Investigative work – market research

Sometime during the conception and solidification of the product or idea is a good time to carry out investigations to determine if the idea or product is in fact novel.  The sooner you do this, the better, as if you do find as a result of your investigatations that the idea or product is not in fact new, it can save you from investing time and money into something that is not very worthwhile.  On the other hand, investigative work with a positive outcome may give you and/or your investors or partners renewed confidence to carry on.  Market research can be carried out by visiting various retail outlets, checking various publications and searching official patent and design databases.  Adequate time and money needs to be allocated to this part of the process, and a formal intellectual property search should be carried out by a professional.

Intellectual Property Protection

After conducting the investigative and market research work, if the results are favourable, you will need to consider whether it is possible and worthwhile applying for formal protection of your idea by filing one or more patent applications, design applications and/or trade mark applications.  All of these types of intellectual property protection involve filing documents with the patent office and going through a formal examination process in order to gain a registered right which can then be enforced.  Even having pending rights in place can provide an advantage in terms of deterring potential competitors from copying your idea or product.  Protecting your intellectual property does involve time and costs which should be budgeted for.  It is wise to speak to a professional to gain some advice on what the best type or types of protection are for your idea or product and what strategies should be followed for best protecting your idea or product.  Pipers can help you with this, and can provide cost estimates, including likely future costs that will be incurred.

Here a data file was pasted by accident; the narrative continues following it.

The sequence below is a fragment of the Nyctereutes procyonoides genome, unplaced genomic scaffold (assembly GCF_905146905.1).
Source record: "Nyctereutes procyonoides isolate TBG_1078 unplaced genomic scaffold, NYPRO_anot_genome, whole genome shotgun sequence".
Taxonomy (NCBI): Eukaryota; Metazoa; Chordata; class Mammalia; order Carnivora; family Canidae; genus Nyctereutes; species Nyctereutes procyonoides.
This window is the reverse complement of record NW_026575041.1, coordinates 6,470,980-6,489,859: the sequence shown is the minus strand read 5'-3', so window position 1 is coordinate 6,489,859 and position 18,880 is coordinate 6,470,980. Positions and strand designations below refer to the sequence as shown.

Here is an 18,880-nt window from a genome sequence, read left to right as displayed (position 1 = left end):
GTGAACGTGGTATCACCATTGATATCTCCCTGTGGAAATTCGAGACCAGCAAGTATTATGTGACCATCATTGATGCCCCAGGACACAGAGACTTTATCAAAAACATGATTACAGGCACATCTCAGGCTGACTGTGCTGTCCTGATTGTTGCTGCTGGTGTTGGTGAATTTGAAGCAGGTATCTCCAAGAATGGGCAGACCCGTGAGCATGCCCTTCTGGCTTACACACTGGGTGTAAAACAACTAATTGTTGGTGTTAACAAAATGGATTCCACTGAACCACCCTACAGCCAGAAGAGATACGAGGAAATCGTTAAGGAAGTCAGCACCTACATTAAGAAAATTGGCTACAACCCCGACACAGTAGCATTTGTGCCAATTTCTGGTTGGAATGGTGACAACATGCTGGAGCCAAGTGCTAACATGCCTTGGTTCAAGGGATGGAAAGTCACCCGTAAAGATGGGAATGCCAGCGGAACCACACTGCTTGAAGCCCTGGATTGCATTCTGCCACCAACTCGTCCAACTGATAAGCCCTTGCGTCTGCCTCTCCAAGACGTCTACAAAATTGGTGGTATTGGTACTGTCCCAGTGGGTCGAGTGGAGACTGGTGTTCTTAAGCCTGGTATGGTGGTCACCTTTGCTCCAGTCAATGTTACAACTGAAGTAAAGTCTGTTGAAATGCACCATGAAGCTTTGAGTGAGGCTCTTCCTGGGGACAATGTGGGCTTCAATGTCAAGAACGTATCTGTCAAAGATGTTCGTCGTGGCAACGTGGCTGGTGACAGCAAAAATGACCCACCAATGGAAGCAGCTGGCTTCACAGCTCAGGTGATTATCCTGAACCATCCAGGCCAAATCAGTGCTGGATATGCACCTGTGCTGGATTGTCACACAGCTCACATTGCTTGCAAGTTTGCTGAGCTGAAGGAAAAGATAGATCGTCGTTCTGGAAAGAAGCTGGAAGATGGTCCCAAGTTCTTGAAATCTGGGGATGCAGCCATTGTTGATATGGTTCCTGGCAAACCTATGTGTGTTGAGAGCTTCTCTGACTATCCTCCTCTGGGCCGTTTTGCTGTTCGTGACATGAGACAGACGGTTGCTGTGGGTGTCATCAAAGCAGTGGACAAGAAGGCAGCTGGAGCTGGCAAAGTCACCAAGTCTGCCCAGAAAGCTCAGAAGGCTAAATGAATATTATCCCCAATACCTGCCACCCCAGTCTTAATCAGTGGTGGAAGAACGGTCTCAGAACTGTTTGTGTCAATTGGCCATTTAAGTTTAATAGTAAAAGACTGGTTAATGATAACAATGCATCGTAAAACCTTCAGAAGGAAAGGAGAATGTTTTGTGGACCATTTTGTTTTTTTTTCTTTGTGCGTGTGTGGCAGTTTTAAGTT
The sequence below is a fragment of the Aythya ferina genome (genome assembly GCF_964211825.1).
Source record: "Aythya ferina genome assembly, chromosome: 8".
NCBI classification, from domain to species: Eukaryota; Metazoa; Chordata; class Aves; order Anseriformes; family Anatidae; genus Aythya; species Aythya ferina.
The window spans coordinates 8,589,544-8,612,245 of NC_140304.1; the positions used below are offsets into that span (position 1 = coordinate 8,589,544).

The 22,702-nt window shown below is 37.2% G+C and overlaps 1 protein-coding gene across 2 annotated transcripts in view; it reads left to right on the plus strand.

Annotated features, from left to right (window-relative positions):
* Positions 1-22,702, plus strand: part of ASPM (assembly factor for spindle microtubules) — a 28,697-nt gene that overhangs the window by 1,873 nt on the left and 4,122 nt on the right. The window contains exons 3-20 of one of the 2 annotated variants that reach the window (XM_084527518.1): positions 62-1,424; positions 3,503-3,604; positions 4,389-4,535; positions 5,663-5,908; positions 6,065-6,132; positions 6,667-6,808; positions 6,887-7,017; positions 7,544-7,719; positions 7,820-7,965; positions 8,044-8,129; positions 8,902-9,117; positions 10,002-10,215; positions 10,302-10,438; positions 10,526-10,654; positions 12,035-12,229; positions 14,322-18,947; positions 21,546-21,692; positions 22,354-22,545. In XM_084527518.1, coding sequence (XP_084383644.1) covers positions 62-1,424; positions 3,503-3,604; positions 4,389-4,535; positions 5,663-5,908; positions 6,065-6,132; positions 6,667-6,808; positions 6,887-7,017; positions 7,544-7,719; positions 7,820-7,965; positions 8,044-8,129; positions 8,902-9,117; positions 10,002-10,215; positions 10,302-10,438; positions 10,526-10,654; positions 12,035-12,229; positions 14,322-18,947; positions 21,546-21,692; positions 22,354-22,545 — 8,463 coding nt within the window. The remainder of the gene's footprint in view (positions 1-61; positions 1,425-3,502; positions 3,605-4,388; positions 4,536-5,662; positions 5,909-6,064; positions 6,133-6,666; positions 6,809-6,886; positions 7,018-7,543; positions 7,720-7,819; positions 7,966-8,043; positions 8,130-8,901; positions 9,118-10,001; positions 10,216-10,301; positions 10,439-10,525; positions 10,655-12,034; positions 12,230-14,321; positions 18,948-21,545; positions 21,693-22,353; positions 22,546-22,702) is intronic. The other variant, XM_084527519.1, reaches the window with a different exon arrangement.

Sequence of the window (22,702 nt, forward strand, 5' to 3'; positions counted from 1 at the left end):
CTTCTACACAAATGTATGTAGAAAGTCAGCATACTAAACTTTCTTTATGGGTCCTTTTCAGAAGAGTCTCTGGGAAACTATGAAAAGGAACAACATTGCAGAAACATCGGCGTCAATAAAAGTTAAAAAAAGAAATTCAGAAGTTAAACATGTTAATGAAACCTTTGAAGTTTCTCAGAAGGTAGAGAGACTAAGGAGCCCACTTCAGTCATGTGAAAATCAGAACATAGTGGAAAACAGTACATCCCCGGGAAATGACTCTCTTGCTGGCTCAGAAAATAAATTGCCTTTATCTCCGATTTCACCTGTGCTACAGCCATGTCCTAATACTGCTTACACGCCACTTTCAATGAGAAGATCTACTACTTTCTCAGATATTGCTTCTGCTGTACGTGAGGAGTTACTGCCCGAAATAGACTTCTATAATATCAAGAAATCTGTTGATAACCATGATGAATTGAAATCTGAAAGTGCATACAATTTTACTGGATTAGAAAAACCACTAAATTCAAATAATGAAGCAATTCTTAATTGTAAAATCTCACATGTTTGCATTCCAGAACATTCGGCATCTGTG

Do I need to make a prototype?

Though not mandatory a prototype can be a powerful marketing tool for potential customers, investors and partners.  One advantage of making a prototype is that it allows you to see whether your invention actually works, and also forces you to see if there are any problems or issues that need to be solved before the invention will work properly.  In addition, it may make you aware of some things that could be changed to make the invention more commercially acceptable, for example, size, weight and appearance aspects.

What next?

If your prototyping works, then it might be a good time to go public with your invention by marketing it to potential customers and/or by seeking interest from investors and partners.  However if the prototyping process raises several problems, you may need to re-think your strategy or go back to refining the product to make it work.